COLUMBUS, Ohio >> Ohio State star quarterback Braxton Miller will miss the 2014 season, dealing a severe blow to the fifth-ranked Buckeyes’ national title hopes.
Ohio State confirmed late Tuesday afternoon that Miller reinjured his throwing shoulder and will need surgery. The two-time Big Ten player of the year left practice in pain Monday after making a short throw.
“My goal is to come back from this injury stronger and better than ever,” Miller said in a statement.
It’s a huge blow to a team considered to be one of the best in the Big Ten and the country, one which already has several major holes to fill on offense.
“My thoughts and prayers are with Braxton and his family,” Ohio State head coach Urban Meyer said. “This is an unfortunate injury to a young man who means so much to this program.”
The senior and three-year starter partially tore the labrum in his right shoulder in a loss to Clemson at the Orange Bowl. He had surgery, did not face contact in spring practice and was held out of several practices this month due to soreness.
Redshirt freshman J.T. Barrett is Miller’s top backup and will likely be the starter in the Aug. 30 opener against Navy in Baltimore.
Miller said he was on schedule to graduate with a degree in Communications in December and that he also wanted to attend graduate school, “and then return to lead the Buckeyes next season.”
Miller’s options would include taking a medical redshirt and returning to Ohio State for one more season in 2015, or rehabbing the injury and making himself available for the NFL draft in the spring. He toyed with the idea of turning pro last spring but decided against it because of the shoulder surgery might hurt him with pro teams.
With a schedule that includes games at defending Big Ten champion Michigan State on Nov. 8, at Penn State on Oct. 25 and a Sept. 6 date at home against Virginia Tech, the Buckeyes are suddenly confronted by a lot of question marks.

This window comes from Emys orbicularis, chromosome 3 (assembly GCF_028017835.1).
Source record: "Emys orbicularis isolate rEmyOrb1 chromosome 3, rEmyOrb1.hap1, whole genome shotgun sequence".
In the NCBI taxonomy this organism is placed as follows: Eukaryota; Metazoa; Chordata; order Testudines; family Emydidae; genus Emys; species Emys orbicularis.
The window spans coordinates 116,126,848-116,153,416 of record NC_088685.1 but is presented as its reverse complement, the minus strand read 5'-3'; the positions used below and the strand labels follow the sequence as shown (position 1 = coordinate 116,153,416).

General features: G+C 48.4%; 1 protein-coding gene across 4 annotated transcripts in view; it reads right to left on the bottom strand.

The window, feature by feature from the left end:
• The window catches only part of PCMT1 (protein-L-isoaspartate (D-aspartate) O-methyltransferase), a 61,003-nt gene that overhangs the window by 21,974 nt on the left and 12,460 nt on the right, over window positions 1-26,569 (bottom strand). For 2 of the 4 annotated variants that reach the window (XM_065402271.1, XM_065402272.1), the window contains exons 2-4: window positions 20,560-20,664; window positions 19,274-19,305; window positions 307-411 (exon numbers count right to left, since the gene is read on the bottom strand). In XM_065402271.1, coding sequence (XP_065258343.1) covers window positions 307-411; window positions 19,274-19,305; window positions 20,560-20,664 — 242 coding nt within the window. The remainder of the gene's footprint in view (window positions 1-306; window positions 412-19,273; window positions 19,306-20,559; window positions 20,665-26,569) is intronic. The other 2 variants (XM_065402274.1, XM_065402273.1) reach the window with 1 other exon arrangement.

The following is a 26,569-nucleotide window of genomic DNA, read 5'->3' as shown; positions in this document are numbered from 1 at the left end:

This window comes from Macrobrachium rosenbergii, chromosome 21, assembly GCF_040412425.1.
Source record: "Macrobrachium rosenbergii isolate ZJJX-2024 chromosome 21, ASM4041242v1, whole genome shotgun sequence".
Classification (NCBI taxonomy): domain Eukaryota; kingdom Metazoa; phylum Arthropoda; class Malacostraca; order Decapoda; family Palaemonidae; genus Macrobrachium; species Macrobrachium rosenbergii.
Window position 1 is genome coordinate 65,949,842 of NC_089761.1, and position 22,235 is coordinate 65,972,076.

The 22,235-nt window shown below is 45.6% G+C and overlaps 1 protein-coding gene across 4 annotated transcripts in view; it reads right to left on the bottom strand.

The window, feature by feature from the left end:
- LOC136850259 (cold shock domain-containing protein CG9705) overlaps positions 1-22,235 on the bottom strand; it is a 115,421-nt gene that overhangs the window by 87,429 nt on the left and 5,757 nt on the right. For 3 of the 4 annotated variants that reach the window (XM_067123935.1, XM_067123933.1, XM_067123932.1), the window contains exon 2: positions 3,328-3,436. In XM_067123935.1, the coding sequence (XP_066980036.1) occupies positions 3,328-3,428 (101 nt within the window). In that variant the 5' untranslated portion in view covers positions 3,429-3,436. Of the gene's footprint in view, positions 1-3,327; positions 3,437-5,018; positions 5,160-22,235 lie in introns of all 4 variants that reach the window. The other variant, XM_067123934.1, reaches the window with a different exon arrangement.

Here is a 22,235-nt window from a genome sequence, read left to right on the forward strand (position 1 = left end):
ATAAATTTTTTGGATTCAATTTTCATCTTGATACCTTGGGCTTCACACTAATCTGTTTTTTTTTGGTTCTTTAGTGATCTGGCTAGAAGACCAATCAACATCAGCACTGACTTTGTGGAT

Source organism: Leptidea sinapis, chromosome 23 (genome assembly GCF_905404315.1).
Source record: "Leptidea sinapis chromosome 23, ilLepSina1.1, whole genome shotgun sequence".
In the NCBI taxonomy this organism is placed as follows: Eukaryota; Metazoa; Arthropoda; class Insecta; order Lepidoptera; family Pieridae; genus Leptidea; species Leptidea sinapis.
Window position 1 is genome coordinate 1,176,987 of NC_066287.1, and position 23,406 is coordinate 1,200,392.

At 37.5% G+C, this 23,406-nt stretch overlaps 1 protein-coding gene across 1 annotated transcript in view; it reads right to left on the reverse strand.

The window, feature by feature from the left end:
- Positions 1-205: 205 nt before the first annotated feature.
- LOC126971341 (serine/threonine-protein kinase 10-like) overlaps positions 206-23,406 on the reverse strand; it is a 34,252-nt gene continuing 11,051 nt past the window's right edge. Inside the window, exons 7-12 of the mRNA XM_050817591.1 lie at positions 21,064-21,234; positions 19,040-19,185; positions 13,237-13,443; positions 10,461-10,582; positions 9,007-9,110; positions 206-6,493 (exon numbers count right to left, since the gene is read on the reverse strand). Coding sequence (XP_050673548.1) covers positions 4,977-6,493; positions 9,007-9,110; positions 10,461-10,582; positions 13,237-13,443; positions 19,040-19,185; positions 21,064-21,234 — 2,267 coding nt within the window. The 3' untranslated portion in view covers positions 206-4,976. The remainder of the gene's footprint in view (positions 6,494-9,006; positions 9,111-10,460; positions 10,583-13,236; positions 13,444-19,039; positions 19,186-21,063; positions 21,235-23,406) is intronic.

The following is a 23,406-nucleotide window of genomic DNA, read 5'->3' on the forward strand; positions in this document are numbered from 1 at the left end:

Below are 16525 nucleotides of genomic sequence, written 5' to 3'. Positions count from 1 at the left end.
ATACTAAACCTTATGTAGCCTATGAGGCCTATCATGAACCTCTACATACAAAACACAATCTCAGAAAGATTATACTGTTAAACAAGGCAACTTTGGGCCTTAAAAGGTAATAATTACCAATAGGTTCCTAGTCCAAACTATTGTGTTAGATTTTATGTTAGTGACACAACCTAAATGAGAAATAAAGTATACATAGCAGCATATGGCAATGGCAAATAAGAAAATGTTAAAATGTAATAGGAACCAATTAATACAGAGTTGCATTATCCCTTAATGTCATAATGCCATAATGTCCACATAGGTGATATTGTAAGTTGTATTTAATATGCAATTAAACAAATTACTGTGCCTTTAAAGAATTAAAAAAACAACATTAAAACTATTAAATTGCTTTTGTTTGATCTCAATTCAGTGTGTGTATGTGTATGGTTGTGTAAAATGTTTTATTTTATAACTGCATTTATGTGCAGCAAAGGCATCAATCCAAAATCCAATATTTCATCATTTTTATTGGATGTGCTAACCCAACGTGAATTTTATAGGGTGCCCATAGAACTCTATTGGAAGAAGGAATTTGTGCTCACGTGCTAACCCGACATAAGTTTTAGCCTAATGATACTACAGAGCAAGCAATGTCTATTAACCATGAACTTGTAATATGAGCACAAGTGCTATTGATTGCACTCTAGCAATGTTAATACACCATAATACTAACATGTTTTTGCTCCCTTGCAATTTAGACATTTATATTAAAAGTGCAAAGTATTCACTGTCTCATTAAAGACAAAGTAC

Miller’s injury in Monday’s practice, first reported by The Columbus Dispatch, came on a routine, unrushed rollout pass. Miller reportedly left the field after screaming in pain but was upbeat later while getting his shoulder iced. He had his arm in a sling on Monday night.
Miller is one of the Big Ten’s most decorated quarterbacks, and the falloff in experience compared to his backups is huge.
He has thrown 666 passes in his glittering three-year career, starting as a freshman. Barrett has never played in a game, and sophomore Cardale Jones threw his only two collegiate passes during a 56-0 rout of Purdue.
Miller has also run for 32 touchdowns and passed for 52, putting him in reach of many of Ohio State’s career records at his position.
Barrett was an acclaimed four-star recruit out of Wichita Falls, Texas, who watched with Jones last year as Miller took most of the snaps in the Buckeyes’ 12-2 season. When Miller was hurt for most of the San Diego State, California and Florida A&M games with a sprained knee, senior Kenny Guiton had big games while leading Ohio State to victories.
The Buckeyes are also replacing four of their five starting offensive linemen, their leading receiver (Corey Brown) and 1,500-yard rusher Carlos Hyde from last year’s 11-2 team.
Barrett completed 17 of 33 passes for 151 yards with no interceptions and no touchdowns in Ohio State’s annual spring intrasquad scrimmage. Because of Miller’s problems with his shoulder, Barrett has gotten a lot of practice time with the Buckeyes’ first-team offense in the spring and in recent weeks.
Miller hurt originally hurt his shoulder on the first possession against Clemson in the Orange Bowl, but played the rest of the way in the 40-35 loss. Soon after the injury was discovered, he had surgery in February.
Ohio State said at the time that Miller had “minor, outpatient surgery.” But he has had problems with the shoulder since.
Still, he has repeatedly said he would be ready to go in the opener, and did so again between practices on Monday. His workload had been reduced to avoid any ongoing soreness in the arm.
At the Buckeyes’ media day, Miller said his arm felt good and he was able to throw as much as he liked.
The injury is perhaps the most crippling at Ohio State since tailback Keith Byars was second to Doug Flutie in the Heisman Trophy race in 1985 but then missed almost all of the following season with a broken bone in his foot.